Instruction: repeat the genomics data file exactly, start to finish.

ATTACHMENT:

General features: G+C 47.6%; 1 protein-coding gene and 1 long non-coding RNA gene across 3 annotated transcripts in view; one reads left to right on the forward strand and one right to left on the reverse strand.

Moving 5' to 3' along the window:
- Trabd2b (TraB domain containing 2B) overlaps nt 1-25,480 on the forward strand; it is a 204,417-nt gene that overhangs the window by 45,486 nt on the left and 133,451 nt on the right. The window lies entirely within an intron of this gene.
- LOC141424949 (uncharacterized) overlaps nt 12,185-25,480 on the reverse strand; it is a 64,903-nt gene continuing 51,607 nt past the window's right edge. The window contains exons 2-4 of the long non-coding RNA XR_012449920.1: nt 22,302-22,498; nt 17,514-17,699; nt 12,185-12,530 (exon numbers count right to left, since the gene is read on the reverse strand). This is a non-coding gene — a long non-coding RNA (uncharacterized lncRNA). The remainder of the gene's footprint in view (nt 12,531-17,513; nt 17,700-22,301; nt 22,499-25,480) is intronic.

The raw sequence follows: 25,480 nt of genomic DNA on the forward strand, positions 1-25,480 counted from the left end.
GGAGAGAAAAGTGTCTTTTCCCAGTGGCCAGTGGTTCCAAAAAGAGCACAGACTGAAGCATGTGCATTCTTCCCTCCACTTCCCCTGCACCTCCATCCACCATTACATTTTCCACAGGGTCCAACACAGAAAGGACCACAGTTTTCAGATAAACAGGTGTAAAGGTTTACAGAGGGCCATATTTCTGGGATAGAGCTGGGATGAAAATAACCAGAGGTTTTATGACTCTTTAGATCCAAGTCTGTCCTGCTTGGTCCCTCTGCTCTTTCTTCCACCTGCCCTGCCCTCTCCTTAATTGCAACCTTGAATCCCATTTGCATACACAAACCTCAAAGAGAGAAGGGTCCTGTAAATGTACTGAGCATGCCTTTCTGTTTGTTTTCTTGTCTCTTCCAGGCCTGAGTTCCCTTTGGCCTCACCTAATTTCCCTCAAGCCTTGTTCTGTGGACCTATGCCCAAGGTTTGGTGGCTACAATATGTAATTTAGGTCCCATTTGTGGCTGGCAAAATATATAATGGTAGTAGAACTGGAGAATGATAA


General features: G+C 47.6%; 1 protein-coding gene and 1 long non-coding RNA gene across 3 annotated transcripts in view; one reads left to right on the forward strand and one right to left on the reverse strand.

Moving 5' to 3' along the window:
- Trabd2b (TraB domain containing 2B) overlaps nt 1-25,480 on the forward strand; it is a 204,417-nt gene that overhangs the window by 45,486 nt on the left and 133,451 nt on the right. The window lies entirely within an intron of this gene.
- LOC141424949 (uncharacterized) overlaps nt 12,185-25,480 on the reverse strand; it is a 64,903-nt gene continuing 51,607 nt past the window's right edge. The window contains exons 2-4 of the long non-coding RNA XR_012449920.1: nt 22,302-22,498; nt 17,514-17,699; nt 12,185-12,530 (exon numbers count right to left, since the gene is read on the reverse strand). This is a non-coding gene — a long non-coding RNA (uncharacterized lncRNA). The remainder of the gene's footprint in view (nt 12,531-17,513; nt 17,700-22,301; nt 22,499-25,480) is intronic.

The raw sequence follows: 25,480 nt of genomic DNA on the forward strand, positions 1-25,480 counted from the left end.
GGAGAGAAAAGTGTCTTTTCCCAGTGGCCAGTGGTTCCAAAAAGAGCACAGACTGAAGCATGTGCATTCTTCCCTCCACTTCCCCTGCACCTCCATCCACCATTACATTTTCCACAGGGTCCAACACAGAAAGGACCACAGTTTTCAGATAAACAGGTGTAAAGGTTTACAGAGGGCCATATTTCTGGGATAGAGCTGGGATGAAAATAACCAGAGGTTTTATGACTCTTTAGATCCAAGTCTGTCCTGCTTGGTCCCTCTGCTCTTTCTTCCACCTGCCCTGCCCTCTCCTTAATTGCAACCTTGAATCCCATTTGCATACACAAACCTCAAAGAGAGAAGGGTCCTGTAAATGTACTGAGCATGCCTTTCTGTTTGTTTTCTTGTCTCTTCCAGGCCTGAGTTCCCTTTGGCCTCACCTAATTTCCCTCAAGCCTTGTTCTGTGGACCTATGCCCAAGGTTTGGTGGCTACAATATGTAATTTAGGTCCCATTTGTGGCTGGCAAAATATATAATGGTAGTAGAACTGGAGAATGATAA